What's the attraction?
When you're ankle-deep in mud in a field bickering about who forgot to pack the tent pegs this summer, take heart from a survey that found "people who camp are happier, have closer family relationships, are healthier, less stressed and are more socially connected". (Perhaps unsurprisingly, the survey was commissioned by the Camping and Caravanning Club.) And the Office for National Statistics endorses the claim that Brits have got the camping bug: last year camping overtook B&B holidays in popularity.
To think that it could all be down to an adventurous tailor. After cycling across Ireland with four friends, Thomas Hiram Holding – considered to be the father of modern camping – penned Cycle and Camp in Connemara, which led to the foundation of the Association of Cycle Campers in 1901, the publication of the first Campers Handbook in 1908 and the birth of what was to become the Camping and Caravanning Club.
And if that's not reason enough to celebrate the great outdoors, the annual National Camping and Caravanning Week is under way. The event culminates in the "Big Pitch" camp out on Saturday ( www.nccw.co.uk) – so grab your tent and sleeping bag and head out for a night under the stars.
Camping has always respected the environment, but now it has stepped up a gear with innovations such as solar power, compost loos and discounts for those arriving at campsites by public transport. Guernsey's first such campsite is opening this month. Wild Guernsey is a sustainable land project where you can opt for Barefoot Canvas (a bell tent tucked away in a field) or indulge in Simple Luxury: two tepees with all the trimmings. The Forager is a traditional tepee with sustainably sourced Douglas Fir poles, surrounded by trees with its own foraging area and menu suggestions to cook on your open fire. The Seafarer has views of the wild coastline, a fishing net and a wood-burning stove.
Barefoot Canvas sleeps four and is available from £42 per tent per night. The Forager and The Seafarer sleep four and start at £532 per week (01481 263153; wildguernsey.wordpress.com).
Camping was once the preserve of the anorak brigade. Then Kate Moss put on her wellies and waded into the mud at Glastonbury, and the likes of Cath Kidston, Orla Kiely and Celia Birtwell started designing tents. Thanks to the summer festival scene and emergence of so-called "boutique" events, camping's image has had a revamp. Jonathan Knight, founder of the Cool Camping guides, says: "Five years ago I managed to find just 40 special places around the country for our first guide." Now, Cool Camping: England features 150 of the best campsites and camping experiences across the country (Punk Publishing; £16.95; www.coolcamping.co.uk).
Feather Down Farms (01420 80804; www.featherdown.co.uk) introduced luxury family camping to the UK with swanky safari-style tents on working farms. There are 28 sites across the country, with more opening this year. One recent addition is Pant yr Hwch, outside Lampeter in Wales, close to the Ceredigion Coastal Path and the Cambrian Mountains. The farm was featured on the BBC's Hidden Histories, which showed the restoration of the 18th-century farmhouse and buildings. Guests stay in plush tents with wood-burning stoves, downy duvets and candlelight. Tents sleeping up to six start at £239 for a midweek break in September, but school-holiday prices are much higher; for example, the rate for this week is £505.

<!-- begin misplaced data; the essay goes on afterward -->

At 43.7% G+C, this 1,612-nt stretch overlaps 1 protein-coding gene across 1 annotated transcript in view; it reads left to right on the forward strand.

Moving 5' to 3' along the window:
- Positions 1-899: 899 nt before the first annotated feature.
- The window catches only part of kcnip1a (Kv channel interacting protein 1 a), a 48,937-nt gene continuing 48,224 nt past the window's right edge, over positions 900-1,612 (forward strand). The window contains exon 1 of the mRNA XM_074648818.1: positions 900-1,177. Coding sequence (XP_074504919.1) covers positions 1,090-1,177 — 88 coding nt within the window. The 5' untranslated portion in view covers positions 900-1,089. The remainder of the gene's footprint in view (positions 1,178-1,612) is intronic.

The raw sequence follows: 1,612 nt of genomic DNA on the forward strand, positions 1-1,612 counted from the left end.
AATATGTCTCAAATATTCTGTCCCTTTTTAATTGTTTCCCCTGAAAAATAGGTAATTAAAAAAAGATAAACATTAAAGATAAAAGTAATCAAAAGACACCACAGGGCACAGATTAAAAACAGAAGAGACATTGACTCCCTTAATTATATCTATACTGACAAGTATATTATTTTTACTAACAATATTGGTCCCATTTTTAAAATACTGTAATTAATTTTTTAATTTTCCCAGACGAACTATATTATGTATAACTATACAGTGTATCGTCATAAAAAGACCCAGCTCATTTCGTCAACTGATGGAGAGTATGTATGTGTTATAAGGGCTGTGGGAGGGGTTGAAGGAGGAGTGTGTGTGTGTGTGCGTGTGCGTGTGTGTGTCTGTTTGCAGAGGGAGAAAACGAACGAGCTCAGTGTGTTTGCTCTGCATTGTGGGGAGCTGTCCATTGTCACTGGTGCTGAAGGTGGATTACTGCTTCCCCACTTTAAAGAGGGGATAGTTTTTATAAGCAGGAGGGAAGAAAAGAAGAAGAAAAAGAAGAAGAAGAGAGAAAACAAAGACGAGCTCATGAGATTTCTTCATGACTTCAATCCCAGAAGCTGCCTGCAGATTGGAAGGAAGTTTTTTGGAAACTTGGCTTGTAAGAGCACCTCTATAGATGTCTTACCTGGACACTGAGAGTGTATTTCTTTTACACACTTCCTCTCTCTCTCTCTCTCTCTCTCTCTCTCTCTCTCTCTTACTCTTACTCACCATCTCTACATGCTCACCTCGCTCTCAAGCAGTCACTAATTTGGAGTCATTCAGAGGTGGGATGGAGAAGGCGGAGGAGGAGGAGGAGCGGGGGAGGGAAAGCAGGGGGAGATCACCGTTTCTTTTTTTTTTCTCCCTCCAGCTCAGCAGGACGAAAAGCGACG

Strike out into the glorious heather-sprung unknown and pitch your tent. The "right to roam" and bed down wherever you want is one of the advantages of camping in Scotland – wild camping is legal north of the border, but not in England and Wales. However, with the whole country now one giant campsite, where do you choose: shady glen or deserted beach? In his guide book Scotland the Best (Collins; £14.99) author Pete Irvine lists a few of his favourite spots, such as Glen Etive, a wilderness complete with sea loch and sandy beach. The Outdoor Access Scotland website ( www.outdooraccess-scotland.com) lists all the dos and don'ts.
Canvas with culture
Traditional tepees, safari tents and Mongolian yurts: canvas holidays have gone global. The farmer-owned Farm Stay UK ( www.farmstay.co.uk) has recently added an "alternative and camping" search facility to its website, listing sites that include a camping pod in Cumbria, a yurt in Leicestershire and a wigwam in Yorkshire.
For example, on Westley Farm in the Cotswolds you can stay in four Turkoman-style yurts. Each sits on a wooden platform on the edge of its own secluded glade and comes with a double bed, solar-powered fairy lights, sheepskins and oriental rugs. Prices start at £399 per week for Oak Ridge, Lillyhorn and Mole End yurts; from £690 per week for Sapperton (01285 760262; www.cotswoldyurts.co.uk).
A roof over your head
If canvas feels too flimsy, you could opt for a camping barn or "stone tent". There are 30 camping barns in the YHA network on farms across the country ( www.yha.org.uk). Basically, it's camping without the tent.
In the Lake District, Lakeland Camping Barns sleep between eight and 19 people with maps for walking between the barns (six-10 miles). Prices from £8.50 per person per night (01946 758 198; www.lakelandcampingbarns.co.uk)
What Google will tell you...
"In the 1930s camping was almost snuffed out of existence by a series of government bills designed to restrict its growth. The establishment worried that we might see the countryside overrun with tent-carrying poor." From Campr ( www.campr.co.uk)
What Google won't tell you... until now
Five top tips: 1. Metal water bottles double up nicely as hot-water bottles. 2. You're not allowed to cut down any trees. 3. Pack a bag of dry kindling to make sure your fire does more than smoulder disappointingly. 4. Put the tent up before you open the wine. 5. You can't go camping without baked beans.